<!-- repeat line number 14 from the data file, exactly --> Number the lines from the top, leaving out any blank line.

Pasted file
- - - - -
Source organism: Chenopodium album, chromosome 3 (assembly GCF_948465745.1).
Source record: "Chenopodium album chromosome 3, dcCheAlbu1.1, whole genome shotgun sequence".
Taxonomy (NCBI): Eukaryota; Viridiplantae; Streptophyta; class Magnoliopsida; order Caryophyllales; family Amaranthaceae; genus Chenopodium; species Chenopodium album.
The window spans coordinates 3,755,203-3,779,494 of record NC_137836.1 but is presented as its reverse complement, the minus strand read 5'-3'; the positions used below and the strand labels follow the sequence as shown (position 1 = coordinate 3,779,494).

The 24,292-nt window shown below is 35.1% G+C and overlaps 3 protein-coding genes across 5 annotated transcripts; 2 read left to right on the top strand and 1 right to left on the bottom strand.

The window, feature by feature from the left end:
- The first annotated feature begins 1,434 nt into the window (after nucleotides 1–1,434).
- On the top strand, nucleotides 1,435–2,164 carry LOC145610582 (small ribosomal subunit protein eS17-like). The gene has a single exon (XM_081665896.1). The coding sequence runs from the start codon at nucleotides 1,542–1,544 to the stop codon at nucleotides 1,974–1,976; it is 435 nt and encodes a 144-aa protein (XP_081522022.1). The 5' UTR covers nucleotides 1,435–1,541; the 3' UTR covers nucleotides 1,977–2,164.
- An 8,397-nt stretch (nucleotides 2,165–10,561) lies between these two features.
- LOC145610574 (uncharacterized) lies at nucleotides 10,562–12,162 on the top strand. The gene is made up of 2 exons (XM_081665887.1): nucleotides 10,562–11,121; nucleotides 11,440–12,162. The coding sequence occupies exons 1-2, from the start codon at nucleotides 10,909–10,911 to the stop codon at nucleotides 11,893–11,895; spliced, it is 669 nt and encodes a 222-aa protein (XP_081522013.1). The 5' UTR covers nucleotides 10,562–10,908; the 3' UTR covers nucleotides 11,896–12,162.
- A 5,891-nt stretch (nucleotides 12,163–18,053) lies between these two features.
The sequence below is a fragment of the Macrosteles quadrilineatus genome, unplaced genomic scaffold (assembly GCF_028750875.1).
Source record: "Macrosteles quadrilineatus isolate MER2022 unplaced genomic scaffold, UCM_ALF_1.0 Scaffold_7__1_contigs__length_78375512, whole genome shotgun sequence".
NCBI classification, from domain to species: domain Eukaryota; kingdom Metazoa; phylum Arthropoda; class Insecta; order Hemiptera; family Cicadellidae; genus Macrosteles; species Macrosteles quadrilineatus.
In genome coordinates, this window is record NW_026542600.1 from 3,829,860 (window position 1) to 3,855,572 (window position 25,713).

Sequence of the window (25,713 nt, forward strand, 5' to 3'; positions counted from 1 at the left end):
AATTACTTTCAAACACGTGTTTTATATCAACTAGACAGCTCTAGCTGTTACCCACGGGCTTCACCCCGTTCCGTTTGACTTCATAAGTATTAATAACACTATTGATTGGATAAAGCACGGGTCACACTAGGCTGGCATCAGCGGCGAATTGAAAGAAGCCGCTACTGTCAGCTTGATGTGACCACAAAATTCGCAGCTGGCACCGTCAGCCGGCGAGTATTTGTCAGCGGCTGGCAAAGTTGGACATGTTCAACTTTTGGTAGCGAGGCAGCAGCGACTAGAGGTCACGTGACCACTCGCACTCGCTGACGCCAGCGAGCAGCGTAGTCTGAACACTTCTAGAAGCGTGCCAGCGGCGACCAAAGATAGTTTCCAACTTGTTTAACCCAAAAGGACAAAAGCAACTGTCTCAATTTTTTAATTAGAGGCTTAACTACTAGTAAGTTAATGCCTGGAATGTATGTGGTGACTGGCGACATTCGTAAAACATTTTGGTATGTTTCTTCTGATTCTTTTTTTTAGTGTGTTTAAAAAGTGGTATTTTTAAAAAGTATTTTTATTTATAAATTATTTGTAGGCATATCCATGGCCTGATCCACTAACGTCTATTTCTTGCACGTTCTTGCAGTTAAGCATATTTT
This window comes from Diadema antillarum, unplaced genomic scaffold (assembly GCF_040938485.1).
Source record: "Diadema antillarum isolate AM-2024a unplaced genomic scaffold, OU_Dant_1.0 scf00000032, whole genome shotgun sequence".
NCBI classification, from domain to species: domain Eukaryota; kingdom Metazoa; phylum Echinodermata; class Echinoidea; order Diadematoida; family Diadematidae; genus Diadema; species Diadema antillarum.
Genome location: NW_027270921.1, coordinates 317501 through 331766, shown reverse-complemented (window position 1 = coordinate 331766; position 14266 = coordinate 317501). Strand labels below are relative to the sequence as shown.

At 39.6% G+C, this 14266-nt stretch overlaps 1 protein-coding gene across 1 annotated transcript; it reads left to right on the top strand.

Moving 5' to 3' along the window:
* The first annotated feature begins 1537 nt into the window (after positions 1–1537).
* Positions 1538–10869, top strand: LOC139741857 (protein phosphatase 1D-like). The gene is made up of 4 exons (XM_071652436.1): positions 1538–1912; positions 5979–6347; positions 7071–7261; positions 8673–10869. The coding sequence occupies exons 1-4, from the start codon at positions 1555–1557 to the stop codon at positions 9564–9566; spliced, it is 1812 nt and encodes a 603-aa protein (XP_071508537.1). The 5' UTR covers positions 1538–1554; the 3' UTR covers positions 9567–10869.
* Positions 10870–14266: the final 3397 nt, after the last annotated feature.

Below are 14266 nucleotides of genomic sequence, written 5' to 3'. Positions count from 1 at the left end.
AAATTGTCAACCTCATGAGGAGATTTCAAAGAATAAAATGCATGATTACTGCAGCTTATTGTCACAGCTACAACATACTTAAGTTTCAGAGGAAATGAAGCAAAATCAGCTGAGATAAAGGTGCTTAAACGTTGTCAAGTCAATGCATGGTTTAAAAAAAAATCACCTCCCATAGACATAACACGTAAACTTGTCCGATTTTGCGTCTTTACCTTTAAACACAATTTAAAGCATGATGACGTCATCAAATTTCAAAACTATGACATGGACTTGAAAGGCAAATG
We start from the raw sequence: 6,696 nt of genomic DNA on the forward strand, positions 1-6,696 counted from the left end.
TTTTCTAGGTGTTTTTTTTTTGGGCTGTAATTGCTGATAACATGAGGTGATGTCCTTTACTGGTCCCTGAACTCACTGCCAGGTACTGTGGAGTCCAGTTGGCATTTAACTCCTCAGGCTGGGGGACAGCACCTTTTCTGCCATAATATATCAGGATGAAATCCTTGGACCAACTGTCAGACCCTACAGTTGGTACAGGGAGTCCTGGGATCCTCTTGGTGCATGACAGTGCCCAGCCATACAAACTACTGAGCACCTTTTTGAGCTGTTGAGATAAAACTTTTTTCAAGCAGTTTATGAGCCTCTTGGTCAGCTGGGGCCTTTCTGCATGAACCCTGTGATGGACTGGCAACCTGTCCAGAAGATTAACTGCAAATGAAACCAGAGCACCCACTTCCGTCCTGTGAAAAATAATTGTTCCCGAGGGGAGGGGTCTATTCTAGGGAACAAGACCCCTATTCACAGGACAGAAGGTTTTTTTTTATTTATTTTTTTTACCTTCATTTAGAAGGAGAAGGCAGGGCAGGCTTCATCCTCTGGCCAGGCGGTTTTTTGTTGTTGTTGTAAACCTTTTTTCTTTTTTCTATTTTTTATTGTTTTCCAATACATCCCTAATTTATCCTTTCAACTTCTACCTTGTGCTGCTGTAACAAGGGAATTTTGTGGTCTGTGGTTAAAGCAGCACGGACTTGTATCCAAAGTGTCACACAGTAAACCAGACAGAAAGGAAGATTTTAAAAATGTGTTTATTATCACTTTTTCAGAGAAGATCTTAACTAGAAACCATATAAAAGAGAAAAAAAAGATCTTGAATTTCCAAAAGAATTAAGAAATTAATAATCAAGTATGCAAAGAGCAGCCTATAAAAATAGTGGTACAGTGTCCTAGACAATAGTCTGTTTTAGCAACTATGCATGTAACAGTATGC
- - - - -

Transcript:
NCBI classification, from domain to species: domain Eukaryota; kingdom Metazoa; phylum Arthropoda; class Insecta; order Hemiptera; family Cicadellidae; genus Macrosteles; species Macrosteles quadrilineatus.